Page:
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A student's view: The journalism gauntlet

 

Last updated 4/13/2022 at 12:06pm



Editor's note: Austin Wright is a senior at Kamiak High School who contributes to the school's newspaper, The Gauntlet. Austin will write occasional columns for The Beacon on his experiences post-COVID from a high-school perspective. He plans to attend Western Washington University in the fall.

There is a room on the third floor of campus where the members of the Kamiak Gauntlet go each Thursday – Room 323. From within the walls, we often don't grasp the realization that our student-led newspaper publication represents a supposed dying medium. 

While for every issue we typically get caught up in trivial school matters that barely push the threshold of being newsworthy, we couldn't be happier going through the motions of what makes up this elaborate publishing process. 

It is something that all of us take pride in being a part of, and while social media corporations continue their war for our attention, we feel just as excited for each new release that the student body comes in contact with.

This despite a waiting period of a couple months accompanying the paper, which unfortunately due to COVID, delayed this year's schedule.

However, students are losing the concept of "paper" in their minds from the word "newspaper." The intention of my sentiment was never to sound like a middle-aged critic of modern society, but the internet has enabled a period in which modern and devoted publications are losing more ground. 

I doubt a vast majority of students here have been much exposed to the Gauntlet, especially underclassmen who have only this year made their first impressions of the school campus. 

As for my fellow seniors, only our freshman year of 2018-19 has passed by with a sense of "normality." Everything else has either been cut short, held remotely, or dominated by the discussion of masks in school (though now optional).

So what's next for journalism? I'm departing after nearly four years of holding office as our public relations representative. I'm often the only one in my friend groups who is considering this area to be a potential future career, besides the ones I've already made at newspaper club. In truth, it is difficult to tack on a definitive root cause of this mass decline.

In the days of old, whenever the Kamiak Gauntlet would release an issue, all of us would run around the school, dropping copies in the library, on lunch tables, and in classrooms for a wide variety of readers to find in the coming days.

Readership then, pre-COVID, was at an all-time high. But in the sweeping mess that impacted schools worldwide, we went online. Not because of strict choice, but out of necessity.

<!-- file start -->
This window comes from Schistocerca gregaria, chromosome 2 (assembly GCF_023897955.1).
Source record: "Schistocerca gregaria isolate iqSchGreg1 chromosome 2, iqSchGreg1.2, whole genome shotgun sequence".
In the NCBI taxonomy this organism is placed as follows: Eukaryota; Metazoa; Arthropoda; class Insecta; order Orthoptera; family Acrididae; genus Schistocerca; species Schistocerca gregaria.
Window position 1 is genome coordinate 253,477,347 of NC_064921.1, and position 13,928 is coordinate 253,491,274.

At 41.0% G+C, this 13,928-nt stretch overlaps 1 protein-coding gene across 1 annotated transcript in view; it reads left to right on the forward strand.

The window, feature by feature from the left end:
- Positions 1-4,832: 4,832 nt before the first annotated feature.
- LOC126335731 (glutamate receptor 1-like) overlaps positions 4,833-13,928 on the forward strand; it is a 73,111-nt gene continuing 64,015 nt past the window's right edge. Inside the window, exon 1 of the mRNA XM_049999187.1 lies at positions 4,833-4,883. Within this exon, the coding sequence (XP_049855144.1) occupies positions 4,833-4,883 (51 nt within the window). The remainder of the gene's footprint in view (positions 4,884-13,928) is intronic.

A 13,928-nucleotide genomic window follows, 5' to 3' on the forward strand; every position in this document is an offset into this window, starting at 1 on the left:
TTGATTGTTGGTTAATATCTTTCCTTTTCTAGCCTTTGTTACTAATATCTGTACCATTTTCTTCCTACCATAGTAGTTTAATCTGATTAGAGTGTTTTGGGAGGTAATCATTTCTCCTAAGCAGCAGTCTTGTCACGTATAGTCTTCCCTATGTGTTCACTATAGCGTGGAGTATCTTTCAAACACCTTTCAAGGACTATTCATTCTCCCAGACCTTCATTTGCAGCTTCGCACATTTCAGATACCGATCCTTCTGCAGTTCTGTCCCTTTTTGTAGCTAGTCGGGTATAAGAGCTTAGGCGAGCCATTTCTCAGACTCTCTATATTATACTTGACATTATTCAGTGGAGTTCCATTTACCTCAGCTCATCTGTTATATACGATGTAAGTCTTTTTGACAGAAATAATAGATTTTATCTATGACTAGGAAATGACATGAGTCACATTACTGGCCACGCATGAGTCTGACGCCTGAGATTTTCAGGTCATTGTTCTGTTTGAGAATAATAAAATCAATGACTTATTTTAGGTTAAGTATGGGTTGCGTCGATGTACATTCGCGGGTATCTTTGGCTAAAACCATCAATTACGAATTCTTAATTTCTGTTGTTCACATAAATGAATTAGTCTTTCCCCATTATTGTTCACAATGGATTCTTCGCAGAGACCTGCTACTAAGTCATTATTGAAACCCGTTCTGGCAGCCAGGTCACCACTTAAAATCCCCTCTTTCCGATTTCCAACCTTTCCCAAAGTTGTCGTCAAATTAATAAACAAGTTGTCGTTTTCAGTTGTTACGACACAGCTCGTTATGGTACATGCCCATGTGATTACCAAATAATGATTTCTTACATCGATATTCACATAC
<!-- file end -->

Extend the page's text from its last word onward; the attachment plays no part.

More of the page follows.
Virtually all metrics of club success plummeted into a death-laden spiral in this window, only kept afloat by the endless hard work of my friends and peers in the club. Even through the digital transition, we were forced to make persistent online meetings that were the driving force in guaranteeing our survival.

The website by the looks of it was harmless, but it made me miss the sight of a full lunchroom reading the very words I formed a month or two ago.

All the meetings in the previous Thursdays came down to these couple days where the most people at one time would be reading the issue. Newsworthy events come and go with relevancy, but if anything, the Kamiak Gauntlet was fighting for our own relevancy.

The state of the club was a much different picture before COVID struck. Still, to this day we do receive vague inquiries as to whether or not the Gauntlet is a class or club, which on a larger scale reflects the naivety most students have about a newspaper that is supposed to be loosely representative of them. 

Of course, this is typically asked with good intentions by virtue of pure curiosity, but ideally I would love to have an entire school on the same page and aware even in the slightest about us. 

Many Mukilteans recognize The Mukilteo Beacon because of its online presence and convenient distribution to subscribers. The Kamiak Gauntlet ticks the box of online presence. But our distribution is admittedly poor, and even worse is that I don't know any quick fixes to this. 

As with everything, funds for all of Kamiak's extracurriculars have diminished. Because our entire existence for a whole year was strictly online, this subsequently pressured our distribution to improve by having to expend more effort on our Instagram (@khsgauntlet).

In a regular in-person school year, word-of-mouth of over 2,000 kids was far more helpful in contrast to a quarantined audience of maybe 30-100 people. I hold hope for the profession of journalism as I give my attempt at furthering a career in it.

It all needs to start somewhere.

 

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